Yes the 9N originally had an aluminum hood. Highly sought after by collectors in case one of you guys find one. No, not me. They had cracking problems and as someone else said were replaced with steel. PTO setup is the lever under the seat behind where your left foot goes. 

Rick

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The dead giveaway its a england tractor is the aluminum steering box and transmission cover are one piece.  The TO tractors had two separate parts and didnt use aluminum for the trans/steering.  Originally if it was a true TE it would have came factory with a horn and rear licence plate brackets. The TE tractors would have had Lucas electronics instead if the TO's delco. Also the larger trans fill cap was closer to the gear stick. The ferguson 20 tractors had a safety starter switch. You would turn on you key and would put the gear stick into "S" to start. This was so you couldn't start the machine while in gear.

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TEA would not have come with the license plate brackets and horn, as I beleve in England they had to be registered and have "proper road equipment"  the A in TEA is for Tractor England Abroad and were ment for export use. I am not %100 for sure but thats my understandings. I have the factory horn,lucas starter,lucas distributor,and my fender has the proper mounts for the plate 46 TE 20. Hope that helps.  Another way ferguson was ahead of ford was with the continental Z-129 wet sleeve engine starting in 46. Fords and fergusons are very similar but are two different animals.  A mule is kinda like a donkey and a donkey is kinda like a mule.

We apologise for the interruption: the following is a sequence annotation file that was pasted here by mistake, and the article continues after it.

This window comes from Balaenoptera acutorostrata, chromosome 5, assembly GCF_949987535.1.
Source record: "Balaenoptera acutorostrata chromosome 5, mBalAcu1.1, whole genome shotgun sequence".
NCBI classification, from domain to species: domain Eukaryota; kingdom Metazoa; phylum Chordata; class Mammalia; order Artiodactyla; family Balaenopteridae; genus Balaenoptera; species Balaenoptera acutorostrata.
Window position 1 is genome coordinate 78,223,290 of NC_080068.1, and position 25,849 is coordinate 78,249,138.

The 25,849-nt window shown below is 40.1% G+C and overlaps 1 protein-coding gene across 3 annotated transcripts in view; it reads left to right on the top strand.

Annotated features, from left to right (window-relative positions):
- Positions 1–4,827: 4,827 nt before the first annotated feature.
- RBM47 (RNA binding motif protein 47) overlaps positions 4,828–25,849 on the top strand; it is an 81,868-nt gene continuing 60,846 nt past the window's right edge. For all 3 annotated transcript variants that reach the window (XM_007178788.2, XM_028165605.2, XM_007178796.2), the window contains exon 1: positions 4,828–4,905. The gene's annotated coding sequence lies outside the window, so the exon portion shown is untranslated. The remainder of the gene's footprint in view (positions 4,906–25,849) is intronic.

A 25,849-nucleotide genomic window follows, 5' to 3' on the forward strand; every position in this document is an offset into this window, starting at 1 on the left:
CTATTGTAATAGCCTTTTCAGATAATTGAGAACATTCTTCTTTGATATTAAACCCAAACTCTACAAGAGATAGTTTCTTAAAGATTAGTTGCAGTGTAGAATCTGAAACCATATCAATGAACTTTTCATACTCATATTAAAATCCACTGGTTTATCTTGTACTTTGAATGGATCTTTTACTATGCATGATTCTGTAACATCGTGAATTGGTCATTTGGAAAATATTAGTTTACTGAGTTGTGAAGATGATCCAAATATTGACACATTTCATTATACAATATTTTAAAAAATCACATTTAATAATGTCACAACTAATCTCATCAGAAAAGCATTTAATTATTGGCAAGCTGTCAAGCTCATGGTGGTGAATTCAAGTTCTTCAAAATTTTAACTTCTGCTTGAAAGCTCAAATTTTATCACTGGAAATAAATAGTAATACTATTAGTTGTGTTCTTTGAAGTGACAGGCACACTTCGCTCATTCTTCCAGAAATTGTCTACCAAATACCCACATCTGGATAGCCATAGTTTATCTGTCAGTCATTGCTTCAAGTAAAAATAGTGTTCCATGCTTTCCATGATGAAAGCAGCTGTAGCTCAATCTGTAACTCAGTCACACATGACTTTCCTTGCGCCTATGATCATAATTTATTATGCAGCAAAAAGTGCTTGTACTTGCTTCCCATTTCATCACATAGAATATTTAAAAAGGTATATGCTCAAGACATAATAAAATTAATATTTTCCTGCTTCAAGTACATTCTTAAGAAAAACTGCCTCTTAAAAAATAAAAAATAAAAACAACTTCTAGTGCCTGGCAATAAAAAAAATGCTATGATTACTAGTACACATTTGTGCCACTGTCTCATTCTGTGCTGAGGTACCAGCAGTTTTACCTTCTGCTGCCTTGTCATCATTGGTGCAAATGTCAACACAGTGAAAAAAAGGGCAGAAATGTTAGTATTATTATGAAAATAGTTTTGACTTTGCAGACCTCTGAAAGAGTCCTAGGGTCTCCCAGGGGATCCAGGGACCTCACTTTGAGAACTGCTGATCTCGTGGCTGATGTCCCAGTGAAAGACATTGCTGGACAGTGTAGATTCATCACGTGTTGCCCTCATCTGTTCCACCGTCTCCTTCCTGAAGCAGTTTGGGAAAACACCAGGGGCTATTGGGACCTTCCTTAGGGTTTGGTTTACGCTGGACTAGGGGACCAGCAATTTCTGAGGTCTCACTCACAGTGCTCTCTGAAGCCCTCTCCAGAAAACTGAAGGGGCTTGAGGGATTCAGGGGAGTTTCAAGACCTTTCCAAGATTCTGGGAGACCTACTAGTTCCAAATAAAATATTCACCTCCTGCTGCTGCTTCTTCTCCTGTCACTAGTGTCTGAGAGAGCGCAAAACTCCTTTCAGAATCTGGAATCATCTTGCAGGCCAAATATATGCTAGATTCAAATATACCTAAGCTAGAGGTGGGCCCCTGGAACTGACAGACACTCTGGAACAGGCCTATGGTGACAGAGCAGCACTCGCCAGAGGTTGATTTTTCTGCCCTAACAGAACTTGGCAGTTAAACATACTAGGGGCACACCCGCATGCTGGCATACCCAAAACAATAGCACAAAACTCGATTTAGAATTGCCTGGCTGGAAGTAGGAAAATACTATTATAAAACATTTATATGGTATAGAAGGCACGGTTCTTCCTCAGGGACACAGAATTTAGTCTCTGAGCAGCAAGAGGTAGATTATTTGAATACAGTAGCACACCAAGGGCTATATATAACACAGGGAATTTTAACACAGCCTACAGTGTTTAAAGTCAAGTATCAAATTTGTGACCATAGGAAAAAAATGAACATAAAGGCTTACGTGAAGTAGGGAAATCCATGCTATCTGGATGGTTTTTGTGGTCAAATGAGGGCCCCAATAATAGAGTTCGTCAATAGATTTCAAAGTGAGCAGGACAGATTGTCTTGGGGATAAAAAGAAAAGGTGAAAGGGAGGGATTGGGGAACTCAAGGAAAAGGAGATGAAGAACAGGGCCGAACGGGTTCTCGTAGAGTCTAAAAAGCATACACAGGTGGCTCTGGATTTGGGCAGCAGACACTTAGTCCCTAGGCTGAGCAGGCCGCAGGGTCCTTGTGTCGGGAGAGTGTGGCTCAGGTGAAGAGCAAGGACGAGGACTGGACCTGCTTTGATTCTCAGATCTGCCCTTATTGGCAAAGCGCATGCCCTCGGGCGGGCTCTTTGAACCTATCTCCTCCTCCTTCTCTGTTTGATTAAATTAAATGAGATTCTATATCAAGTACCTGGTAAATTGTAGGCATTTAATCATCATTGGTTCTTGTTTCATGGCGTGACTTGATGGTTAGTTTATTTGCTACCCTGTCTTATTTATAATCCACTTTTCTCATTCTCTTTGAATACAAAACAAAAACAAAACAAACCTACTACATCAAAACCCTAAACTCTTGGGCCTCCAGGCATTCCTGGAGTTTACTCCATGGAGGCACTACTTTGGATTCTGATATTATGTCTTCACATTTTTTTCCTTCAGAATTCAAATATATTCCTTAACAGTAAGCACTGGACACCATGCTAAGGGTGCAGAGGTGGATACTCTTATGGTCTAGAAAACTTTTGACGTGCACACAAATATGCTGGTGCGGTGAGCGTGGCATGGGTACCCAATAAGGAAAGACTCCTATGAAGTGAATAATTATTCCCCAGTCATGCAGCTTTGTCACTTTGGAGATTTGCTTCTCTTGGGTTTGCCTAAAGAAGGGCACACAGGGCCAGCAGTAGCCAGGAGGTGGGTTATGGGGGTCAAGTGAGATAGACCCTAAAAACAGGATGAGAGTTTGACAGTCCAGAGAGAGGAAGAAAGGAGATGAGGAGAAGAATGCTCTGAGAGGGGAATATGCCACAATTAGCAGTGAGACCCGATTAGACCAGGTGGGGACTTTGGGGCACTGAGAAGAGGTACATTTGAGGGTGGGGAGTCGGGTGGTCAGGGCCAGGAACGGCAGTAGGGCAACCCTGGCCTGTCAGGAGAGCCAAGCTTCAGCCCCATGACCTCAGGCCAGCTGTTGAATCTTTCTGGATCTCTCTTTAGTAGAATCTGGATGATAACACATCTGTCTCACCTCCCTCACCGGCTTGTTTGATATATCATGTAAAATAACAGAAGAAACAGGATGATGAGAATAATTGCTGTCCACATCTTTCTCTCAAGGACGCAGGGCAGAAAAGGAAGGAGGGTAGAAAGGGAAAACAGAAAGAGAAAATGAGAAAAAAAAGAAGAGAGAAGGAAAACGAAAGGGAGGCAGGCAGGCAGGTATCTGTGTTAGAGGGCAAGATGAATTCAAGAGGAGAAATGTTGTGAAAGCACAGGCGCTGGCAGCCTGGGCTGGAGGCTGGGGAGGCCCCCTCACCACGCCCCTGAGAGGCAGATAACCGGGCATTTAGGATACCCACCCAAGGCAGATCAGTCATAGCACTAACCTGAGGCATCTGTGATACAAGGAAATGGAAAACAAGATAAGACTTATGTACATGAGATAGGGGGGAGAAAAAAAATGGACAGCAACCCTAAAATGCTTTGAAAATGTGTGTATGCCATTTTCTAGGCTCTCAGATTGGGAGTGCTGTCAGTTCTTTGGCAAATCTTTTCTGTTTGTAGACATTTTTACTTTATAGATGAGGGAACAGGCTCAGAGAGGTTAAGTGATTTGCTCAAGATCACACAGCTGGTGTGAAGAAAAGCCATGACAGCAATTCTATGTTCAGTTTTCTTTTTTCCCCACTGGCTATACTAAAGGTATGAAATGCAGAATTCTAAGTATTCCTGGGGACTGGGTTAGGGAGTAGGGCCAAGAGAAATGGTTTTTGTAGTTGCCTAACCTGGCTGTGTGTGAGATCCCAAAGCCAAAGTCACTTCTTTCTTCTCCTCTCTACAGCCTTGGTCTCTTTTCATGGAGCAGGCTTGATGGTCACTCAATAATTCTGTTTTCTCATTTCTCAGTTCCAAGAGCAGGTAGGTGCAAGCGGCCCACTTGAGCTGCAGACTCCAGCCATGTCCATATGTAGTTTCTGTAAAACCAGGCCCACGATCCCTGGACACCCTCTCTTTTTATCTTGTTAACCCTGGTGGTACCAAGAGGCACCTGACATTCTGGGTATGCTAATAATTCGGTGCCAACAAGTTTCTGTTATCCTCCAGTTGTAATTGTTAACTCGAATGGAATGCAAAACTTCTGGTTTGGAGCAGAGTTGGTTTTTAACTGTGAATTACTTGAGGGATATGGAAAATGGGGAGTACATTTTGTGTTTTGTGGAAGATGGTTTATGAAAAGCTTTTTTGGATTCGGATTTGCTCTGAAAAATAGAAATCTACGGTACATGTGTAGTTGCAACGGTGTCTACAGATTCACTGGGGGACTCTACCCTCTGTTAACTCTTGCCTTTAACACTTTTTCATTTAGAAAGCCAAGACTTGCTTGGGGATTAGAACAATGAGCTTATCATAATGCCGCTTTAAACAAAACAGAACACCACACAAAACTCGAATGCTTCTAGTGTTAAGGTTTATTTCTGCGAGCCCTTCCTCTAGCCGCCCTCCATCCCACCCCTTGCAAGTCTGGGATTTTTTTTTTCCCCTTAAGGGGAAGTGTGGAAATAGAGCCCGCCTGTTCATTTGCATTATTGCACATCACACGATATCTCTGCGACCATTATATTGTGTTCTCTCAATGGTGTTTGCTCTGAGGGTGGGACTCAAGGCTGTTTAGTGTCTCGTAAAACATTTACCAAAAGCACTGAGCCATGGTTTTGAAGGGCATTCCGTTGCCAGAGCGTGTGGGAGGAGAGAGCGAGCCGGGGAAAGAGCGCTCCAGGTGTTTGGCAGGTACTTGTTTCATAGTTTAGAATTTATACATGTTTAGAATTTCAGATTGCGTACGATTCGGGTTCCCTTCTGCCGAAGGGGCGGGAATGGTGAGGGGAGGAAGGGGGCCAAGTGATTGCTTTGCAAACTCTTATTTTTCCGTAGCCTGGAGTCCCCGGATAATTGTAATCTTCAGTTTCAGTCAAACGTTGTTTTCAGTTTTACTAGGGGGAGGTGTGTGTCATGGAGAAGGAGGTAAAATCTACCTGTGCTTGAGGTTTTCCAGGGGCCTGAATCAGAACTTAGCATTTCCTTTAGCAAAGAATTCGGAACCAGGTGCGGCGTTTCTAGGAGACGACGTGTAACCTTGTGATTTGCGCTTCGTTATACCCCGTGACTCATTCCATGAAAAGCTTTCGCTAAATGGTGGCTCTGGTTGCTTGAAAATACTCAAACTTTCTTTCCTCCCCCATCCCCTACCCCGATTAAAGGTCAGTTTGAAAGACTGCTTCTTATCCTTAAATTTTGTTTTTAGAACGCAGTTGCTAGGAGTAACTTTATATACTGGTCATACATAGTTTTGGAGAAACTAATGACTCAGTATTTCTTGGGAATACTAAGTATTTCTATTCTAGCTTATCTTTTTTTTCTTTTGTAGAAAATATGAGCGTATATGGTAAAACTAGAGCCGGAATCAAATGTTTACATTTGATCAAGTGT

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I 'll put a bit of the limited information I know about TE20 tractors forward. As said earlier tractors had the alu. bonnets as we call them. They had alu. steering boxes right through production , also the oil pans I think.  Years ago they were everwhere over in the UK.